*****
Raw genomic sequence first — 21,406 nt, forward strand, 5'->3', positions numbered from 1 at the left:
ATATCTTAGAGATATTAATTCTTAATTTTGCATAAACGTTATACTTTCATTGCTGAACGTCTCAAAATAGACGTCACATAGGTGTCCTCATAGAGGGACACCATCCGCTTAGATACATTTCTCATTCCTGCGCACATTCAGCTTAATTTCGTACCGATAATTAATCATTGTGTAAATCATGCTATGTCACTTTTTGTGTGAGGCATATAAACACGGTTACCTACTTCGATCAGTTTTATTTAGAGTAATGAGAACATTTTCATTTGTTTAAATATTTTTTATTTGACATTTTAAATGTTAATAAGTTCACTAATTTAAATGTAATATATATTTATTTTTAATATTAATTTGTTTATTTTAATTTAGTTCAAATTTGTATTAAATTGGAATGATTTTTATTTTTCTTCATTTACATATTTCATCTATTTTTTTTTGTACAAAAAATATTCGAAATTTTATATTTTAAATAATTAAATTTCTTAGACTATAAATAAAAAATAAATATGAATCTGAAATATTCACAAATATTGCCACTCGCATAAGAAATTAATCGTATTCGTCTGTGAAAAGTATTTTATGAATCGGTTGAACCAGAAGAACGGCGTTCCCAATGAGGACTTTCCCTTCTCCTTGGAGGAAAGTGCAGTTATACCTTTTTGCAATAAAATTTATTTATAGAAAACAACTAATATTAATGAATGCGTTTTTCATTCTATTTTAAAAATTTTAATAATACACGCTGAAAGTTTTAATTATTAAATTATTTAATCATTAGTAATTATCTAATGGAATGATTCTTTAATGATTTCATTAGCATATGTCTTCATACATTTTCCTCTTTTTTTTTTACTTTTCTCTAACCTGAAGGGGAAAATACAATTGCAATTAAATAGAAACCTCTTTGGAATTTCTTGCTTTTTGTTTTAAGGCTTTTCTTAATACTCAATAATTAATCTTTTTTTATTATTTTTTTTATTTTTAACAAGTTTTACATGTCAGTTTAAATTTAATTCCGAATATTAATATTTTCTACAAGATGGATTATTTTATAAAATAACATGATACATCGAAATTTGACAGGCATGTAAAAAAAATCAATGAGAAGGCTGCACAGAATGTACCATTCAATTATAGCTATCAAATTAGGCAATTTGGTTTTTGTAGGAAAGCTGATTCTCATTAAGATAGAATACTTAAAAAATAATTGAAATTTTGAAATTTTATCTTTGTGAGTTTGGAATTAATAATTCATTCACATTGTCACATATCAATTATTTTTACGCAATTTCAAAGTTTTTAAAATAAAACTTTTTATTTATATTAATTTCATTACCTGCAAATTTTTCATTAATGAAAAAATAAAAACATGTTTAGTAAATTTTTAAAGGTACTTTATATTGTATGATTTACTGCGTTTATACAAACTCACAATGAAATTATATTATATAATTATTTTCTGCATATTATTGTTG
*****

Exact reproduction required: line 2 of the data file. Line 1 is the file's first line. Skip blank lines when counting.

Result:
ATATCTTAGAGATATTAATTCTTAATTTTGCATAAACGTTATACTTTCATTGCTGAACGTCTCAAAATAGACGTCACATAGGTGTCCTCATAGAGGGACACCATCCGCTTAGATACATTTCTCATTCCTGCGCACATTCAGCTTAATTTCGTACCGATAATTAATCATTGTGTAAATCATGCTATGTCACTTTTTGTGTGAGGCATATAAACACGGTTACCTACTTCGATCAGTTTTATTTAGAGTAATGAGAACATTTTCATTTGTTTAAATATTTTTTATTTGACATTTTAAATGTTAATAAGTTCACTAATTTAAATGTAATATATATTTATTTTTAATATTAATTTGTTTATTTTAATTTAGTTCAAATTTGTATTAAATTGGAATGATTTTTATTTTTCTTCATTTACATATTTCATCTATTTTTTTTTGTACAAAAAATATTCGAAATTTTATATTTTAAATAATTAAATTTCTTAGACTATAAATAAAAAATAAATATGAATCTGAAATATTCACAAATATTGCCACTCGCATAAGAAATTAATCGTATTCGTCTGTGAAAAGTATTTTATGAATCGGTTGAACCAGAAGAACGGCGTTCCCAATGAGGACTTTCCCTTCTCCTTGGAGGAAAGTGCAGTTATACCTTTTTGCAATAAAATTTATTTATAGAAAACAACTAATATTAATGAATGCGTTTTTCATTCTATTTTAAAAATTTTAATAATACACGCTGAAAGTTTTAATTATTAAATTATTTAATCATTAGTAATTATCTAATGGAATGATTCTTTAATGATTTCATTAGCATATGTCTTCATACATTTTCCTCTTTTTTTTTTACTTTTCTCTAACCTGAAGGGGAAAATACAATTGCAATTAAATAGAAACCTCTTTGGAATTTCTTGCTTTTTGTTTTAAGGCTTTTCTTAATACTCAATAATTAATCTTTTTTTATTATTTTTTTTATTTTTAACAAGTTTTACATGTCAGTTTAAATTTAATTCCGAATATTAATATTTTCTACAAGATGGATTATTTTATAAAATAACATGATACATCGAAATTTGACAGGCATGTAAAAAAAATCAATGAGAAGGCTGCACAGAATGTACCATTCAATTATAGCTATCAAATTAGGCAATTTGGTTTTTGTAGGAAAGCTGATTCTCATTAAGATAGAATACTTAAAAAATAATTGAAATTTTGAAATTTTATCTTTGTGAGTTTGGAATTAATAATTCATTCACATTGTCACATATCAATTATTTTTACGCAATTTCAAAGTTTTTAAAATAAAACTTTTTATTTATATTAATTTCATTACCTGCAAATTTTTCATTAATGAAAAAATAAAAACATGTTTAGTAAATTTTTAAAGGTACTTTATATTGTATGATTTACTGCGTTTATACAAACTCACAATGAAATTATATTATATAATTATTTTCTGCATATTATTGTTG